At that point Nathan thought he would be helpful. “Kara went back to the river to see the ducks,” he suggested. I had just checked the lake, with no sign of Kara. Without knowing it, Nathan had expressed one of my fears precisely. Kara had gone to the lake to see the ducks and had wandered in over her head and drowned. This was not an impossible scenario.
After about fifteen minutes, which felt like fifteen hours, I saw a Disneyland official carrying Kara back to our lunch spot. It turned out that a man near our table had been watching Kara play. He mistakenly thought she was part of another family. When that family left without her, he feared they had forgotten her. So he picked up Kara and went running off to find the other family. When he finally caught up with them, about ten minutes later, he was horrified to learn that she was not their child. So he immediately ran to bring Kara back, overflowing with apologies. Those moments holding Kara still are some of the most precious of my life. (At that point my adrenaline stopped pumping, and I was utterly exhausted. Kara, utterly unconcerned, just wanted to go on the Dumbo ride.)
If Peter felt anything like what I felt that fateful day, then I can understand why he denied Jesus. In saying this I’m not excusing his behavior. Not by a long shot. What Peter did was wrong. But I am saying that I can understand what he might have been feeling, and why he did something that he later found so horrifying and inexcusable. Fear has to power to make all of us do or say that which we later regret.
Though you and I might never deny Jesus in such a blatant way as Peter did, I would suggest that we might indeed deny him is less obvious ways, also because of fear. Have you ever sensed that the Lord was urging you to do something for his sake, but then you chickened out because you were afraid? Have you known what it’s like to downplay the significance of your faith in some conversation because your were afraid of what people might think of you? Have you ever let fear keep you from experiencing the fullness of life in Christ? I know I have, too many times to count.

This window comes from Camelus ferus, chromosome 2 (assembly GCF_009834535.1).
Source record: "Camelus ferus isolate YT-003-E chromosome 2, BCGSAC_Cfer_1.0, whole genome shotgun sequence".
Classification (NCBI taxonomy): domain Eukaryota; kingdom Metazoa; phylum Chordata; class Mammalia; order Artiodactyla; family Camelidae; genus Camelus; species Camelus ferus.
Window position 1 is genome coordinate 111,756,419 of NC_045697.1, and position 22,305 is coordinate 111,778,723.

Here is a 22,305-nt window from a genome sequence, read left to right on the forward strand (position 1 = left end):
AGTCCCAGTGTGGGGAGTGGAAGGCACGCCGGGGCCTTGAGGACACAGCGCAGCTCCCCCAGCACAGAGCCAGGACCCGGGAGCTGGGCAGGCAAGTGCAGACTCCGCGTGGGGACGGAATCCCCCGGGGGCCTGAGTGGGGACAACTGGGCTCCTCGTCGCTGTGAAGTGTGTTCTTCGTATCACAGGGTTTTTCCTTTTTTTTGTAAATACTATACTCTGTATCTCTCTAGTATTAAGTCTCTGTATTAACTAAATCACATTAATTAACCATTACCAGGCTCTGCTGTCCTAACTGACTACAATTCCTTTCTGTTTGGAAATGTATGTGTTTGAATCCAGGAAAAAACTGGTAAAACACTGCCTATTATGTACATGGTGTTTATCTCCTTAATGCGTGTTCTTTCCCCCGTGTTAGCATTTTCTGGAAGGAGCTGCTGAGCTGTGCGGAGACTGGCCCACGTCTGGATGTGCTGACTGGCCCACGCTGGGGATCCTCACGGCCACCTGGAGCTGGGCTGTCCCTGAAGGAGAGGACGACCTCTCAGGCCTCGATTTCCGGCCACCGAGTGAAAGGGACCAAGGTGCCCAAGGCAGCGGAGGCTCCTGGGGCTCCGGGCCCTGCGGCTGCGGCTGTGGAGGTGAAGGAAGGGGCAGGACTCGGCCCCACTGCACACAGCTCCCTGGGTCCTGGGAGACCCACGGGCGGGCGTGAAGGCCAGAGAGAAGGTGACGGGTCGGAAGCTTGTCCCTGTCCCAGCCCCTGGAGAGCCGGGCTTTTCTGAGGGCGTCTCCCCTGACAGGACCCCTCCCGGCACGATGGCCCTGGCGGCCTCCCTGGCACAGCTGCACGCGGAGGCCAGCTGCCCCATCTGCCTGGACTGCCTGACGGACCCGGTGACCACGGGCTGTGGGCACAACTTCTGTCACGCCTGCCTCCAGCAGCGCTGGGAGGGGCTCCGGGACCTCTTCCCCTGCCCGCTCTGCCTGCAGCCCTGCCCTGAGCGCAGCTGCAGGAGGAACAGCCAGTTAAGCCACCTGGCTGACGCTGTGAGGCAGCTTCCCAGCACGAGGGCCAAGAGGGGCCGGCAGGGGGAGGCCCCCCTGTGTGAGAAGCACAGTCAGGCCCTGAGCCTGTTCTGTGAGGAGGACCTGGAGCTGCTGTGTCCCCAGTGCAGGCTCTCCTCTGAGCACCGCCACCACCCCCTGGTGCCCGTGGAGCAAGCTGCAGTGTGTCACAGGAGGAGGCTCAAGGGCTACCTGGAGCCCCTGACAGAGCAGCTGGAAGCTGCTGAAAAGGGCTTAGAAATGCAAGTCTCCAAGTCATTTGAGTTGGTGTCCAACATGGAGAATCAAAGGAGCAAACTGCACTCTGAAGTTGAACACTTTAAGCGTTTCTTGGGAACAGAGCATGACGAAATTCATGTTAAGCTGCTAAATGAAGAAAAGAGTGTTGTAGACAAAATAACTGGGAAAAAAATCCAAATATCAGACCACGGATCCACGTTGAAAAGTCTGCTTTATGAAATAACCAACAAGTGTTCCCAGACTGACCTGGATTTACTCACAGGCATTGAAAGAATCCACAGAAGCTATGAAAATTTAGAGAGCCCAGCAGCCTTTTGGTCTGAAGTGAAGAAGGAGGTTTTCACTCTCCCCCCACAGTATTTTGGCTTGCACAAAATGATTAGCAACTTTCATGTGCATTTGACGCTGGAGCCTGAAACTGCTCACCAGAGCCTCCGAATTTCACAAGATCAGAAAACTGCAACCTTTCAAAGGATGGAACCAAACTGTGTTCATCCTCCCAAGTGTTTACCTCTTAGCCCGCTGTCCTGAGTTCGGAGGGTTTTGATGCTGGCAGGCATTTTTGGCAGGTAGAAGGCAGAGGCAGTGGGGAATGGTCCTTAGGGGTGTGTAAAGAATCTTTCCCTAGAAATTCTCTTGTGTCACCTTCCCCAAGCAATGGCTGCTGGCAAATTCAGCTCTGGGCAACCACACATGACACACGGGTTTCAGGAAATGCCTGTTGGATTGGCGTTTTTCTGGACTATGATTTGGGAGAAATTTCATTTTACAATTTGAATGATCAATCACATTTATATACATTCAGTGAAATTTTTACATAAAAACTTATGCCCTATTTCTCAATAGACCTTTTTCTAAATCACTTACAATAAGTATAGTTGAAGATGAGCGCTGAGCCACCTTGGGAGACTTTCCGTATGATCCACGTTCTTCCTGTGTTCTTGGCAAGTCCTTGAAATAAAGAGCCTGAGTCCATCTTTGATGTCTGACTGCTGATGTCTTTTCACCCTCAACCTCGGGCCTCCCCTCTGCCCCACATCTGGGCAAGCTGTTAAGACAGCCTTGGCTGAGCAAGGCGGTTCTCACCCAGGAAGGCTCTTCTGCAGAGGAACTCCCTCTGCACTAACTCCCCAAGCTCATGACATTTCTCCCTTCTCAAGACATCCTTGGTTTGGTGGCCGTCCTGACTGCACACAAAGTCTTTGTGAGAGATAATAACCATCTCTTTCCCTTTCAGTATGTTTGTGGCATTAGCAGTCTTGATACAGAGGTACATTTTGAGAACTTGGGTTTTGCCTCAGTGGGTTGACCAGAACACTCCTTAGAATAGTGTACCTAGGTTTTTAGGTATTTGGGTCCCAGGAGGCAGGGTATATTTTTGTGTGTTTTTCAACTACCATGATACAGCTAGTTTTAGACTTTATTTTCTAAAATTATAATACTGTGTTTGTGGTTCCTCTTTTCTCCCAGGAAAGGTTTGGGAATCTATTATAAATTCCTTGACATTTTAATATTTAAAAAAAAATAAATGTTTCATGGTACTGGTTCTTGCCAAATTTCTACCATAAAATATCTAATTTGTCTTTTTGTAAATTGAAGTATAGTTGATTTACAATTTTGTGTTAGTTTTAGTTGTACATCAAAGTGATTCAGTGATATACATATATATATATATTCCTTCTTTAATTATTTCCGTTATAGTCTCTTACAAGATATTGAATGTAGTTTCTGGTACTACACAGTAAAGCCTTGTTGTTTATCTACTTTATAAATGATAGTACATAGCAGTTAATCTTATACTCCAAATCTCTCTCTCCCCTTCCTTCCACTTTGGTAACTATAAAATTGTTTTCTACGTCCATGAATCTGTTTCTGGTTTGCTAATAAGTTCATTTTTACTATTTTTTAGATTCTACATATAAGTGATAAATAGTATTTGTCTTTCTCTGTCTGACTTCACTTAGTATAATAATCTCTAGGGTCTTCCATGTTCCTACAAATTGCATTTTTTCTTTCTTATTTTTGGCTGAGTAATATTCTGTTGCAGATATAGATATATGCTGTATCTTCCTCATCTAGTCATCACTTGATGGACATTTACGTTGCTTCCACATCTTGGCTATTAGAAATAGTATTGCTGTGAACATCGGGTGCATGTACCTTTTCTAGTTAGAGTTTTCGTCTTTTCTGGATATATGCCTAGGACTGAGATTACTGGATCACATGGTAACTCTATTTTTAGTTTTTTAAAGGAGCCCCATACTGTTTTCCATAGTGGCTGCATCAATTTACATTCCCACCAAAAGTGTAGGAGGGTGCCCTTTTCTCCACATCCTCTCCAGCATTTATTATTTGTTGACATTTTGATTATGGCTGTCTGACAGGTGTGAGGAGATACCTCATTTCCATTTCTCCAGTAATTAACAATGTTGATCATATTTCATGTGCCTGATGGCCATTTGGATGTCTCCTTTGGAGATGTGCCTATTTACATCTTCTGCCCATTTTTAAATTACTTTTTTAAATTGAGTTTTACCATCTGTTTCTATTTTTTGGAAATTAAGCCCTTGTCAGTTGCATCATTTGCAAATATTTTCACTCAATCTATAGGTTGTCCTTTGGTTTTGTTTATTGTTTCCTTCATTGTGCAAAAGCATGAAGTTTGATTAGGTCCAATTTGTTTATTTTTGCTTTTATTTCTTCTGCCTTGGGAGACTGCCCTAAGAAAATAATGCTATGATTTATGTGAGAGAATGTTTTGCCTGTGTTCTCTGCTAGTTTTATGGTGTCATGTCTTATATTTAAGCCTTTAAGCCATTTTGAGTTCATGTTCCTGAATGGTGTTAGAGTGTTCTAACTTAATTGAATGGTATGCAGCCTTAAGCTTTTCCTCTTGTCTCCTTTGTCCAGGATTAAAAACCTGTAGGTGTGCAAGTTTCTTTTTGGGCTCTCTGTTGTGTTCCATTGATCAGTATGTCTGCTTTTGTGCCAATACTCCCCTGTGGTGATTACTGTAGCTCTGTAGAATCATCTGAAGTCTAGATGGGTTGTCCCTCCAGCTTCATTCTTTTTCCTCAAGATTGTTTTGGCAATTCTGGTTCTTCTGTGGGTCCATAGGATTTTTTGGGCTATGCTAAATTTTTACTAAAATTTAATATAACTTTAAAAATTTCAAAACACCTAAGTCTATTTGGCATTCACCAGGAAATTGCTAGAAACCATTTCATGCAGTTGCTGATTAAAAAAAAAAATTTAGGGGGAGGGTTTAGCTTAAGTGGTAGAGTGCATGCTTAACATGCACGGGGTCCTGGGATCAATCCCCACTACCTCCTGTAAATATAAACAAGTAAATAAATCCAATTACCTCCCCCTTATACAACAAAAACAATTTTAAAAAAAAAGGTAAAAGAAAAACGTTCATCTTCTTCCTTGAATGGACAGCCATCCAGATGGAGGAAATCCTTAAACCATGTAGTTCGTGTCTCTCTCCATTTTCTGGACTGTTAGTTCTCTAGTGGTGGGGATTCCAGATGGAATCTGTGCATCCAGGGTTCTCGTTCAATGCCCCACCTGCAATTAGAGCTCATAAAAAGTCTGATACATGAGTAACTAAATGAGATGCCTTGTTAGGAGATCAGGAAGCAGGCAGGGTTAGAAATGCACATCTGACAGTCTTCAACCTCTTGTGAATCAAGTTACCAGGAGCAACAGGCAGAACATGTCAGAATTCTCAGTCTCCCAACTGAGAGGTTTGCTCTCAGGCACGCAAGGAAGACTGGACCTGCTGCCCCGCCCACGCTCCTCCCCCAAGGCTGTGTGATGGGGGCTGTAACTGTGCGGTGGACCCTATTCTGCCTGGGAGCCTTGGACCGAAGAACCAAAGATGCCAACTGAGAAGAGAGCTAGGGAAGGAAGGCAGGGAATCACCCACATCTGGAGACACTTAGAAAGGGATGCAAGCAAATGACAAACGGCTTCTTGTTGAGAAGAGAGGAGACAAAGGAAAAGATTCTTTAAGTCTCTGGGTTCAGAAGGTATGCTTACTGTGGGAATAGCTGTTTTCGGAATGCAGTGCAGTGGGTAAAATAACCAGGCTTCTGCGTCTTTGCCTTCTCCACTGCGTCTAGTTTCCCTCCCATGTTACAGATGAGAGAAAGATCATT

What is the antidote to such fear? It’s trusting God. It’s believing the Word of Christ. It’s experiencing the perfect love of God that casts out fear (1 John 4:18). We don’t conquer fear through rationalization and mind-control. Rather, we overcome fear by leaning more fully into the strong arms of God, and knowing that e will never let us go.
Forgive me, dear Lord, when I let fear get in the way of my relationship with you. Forgive me for all the times I’ve fallen short in my discipleship because I’ve been afraid. Forgive me for failing to trust you when you’ve proven yourself to be so utterly worthy of trust.
Help me, Lord, not to be like Peter in this story. When hard times come, help me to trust you more. When my adrenaline starts to pound, clouding my mind and suffocating my heart, help me to receive your peace. When I’m tempted to deny you, either in words or deeds, or by failing to speak or act, help me to trust and obey. May I live my whole life in honor of you!
P.S. from Mark
You my be interested in a blog series I have written called: Why Did Jesus Have to Die? Roman, Jewish, and Christian Perspectives.